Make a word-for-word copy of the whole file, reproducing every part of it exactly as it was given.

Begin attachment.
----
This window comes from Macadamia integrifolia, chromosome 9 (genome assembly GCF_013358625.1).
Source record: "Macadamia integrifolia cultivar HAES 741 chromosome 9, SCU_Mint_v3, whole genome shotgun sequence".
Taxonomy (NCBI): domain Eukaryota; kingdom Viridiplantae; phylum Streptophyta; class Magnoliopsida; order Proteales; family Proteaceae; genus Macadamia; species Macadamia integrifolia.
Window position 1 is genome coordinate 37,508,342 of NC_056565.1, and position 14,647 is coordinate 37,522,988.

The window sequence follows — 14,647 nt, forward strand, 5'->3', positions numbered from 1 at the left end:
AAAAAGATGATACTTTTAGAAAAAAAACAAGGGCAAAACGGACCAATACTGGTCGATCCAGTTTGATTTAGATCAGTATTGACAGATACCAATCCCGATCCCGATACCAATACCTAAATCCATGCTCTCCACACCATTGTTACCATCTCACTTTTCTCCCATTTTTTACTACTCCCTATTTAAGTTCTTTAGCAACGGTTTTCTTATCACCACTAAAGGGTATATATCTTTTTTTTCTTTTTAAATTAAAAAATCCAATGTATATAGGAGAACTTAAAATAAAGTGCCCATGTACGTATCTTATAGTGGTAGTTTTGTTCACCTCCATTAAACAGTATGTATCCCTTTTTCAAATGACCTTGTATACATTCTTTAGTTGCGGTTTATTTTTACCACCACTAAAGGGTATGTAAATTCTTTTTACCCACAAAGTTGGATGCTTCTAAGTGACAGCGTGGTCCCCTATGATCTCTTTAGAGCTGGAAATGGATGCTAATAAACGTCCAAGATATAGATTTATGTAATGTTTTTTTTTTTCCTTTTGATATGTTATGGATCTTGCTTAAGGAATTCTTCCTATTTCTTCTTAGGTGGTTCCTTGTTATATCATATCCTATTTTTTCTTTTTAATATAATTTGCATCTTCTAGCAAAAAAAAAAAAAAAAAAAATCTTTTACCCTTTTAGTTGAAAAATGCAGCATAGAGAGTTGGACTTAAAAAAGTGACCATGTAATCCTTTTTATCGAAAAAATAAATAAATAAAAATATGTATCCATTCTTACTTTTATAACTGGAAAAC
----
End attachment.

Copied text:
This window comes from Macadamia integrifolia, chromosome 9 (genome assembly GCF_013358625.1).
Source record: "Macadamia integrifolia cultivar HAES 741 chromosome 9, SCU_Mint_v3, whole genome shotgun sequence".
Taxonomy (NCBI): domain Eukaryota; kingdom Viridiplantae; phylum Streptophyta; class Magnoliopsida; order Proteales; family Proteaceae; genus Macadamia; species Macadamia integrifolia.
Window position 1 is genome coordinate 37,508,342 of NC_056565.1, and position 14,647 is coordinate 37,522,988.

The window sequence follows — 14,647 nt, forward strand, 5'->3', positions numbered from 1 at the left end:
AAAAAGATGATACTTTTAGAAAAAAAACAAGGGCAAAACGGACCAATACTGGTCGATCCAGTTTGATTTAGATCAGTATTGACAGATACCAATCCCGATCCCGATACCAATACCTAAATCCATGCTCTCCACACCATTGTTACCATCTCACTTTTCTCCCATTTTTTACTACTCCCTATTTAAGTTCTTTAGCAACGGTTTTCTTATCACCACTAAAGGGTATATATCTTTTTTTTCTTTTTAAATTAAAAAATCCAATGTATATAGGAGAACTTAAAATAAAGTGCCCATGTACGTATCTTATAGTGGTAGTTTTGTTCACCTCCATTAAACAGTATGTATCCCTTTTTCAAATGACCTTGTATACATTCTTTAGTTGCGGTTTATTTTTACCACCACTAAAGGGTATGTAAATTCTTTTTACCCACAAAGTTGGATGCTTCTAAGTGACAGCGTGGTCCCCTATGATCTCTTTAGAGCTGGAAATGGATGCTAATAAACGTCCAAGATATAGATTTATGTAATGTTTTTTTTTTTCCTTTTGATATGTTATGGATCTTGCTTAAGGAATTCTTCCTATTTCTTCTTAGGTGGTTCCTTGTTATATCATATCCTATTTTTTCTTTTTAATATAATTTGCATCTTCTAGCAAAAAAAAAAAAAAAAAAAATCTTTTACCCTTTTAGTTGAAAAATGCAGCATAGAGAGTTGGACTTAAAAAAGTGACCATGTAATCCTTTTTATCGAAAAAATAAATAAATAAAAATATGTATCCATTCTTACTTTTATAACTGGAAAAC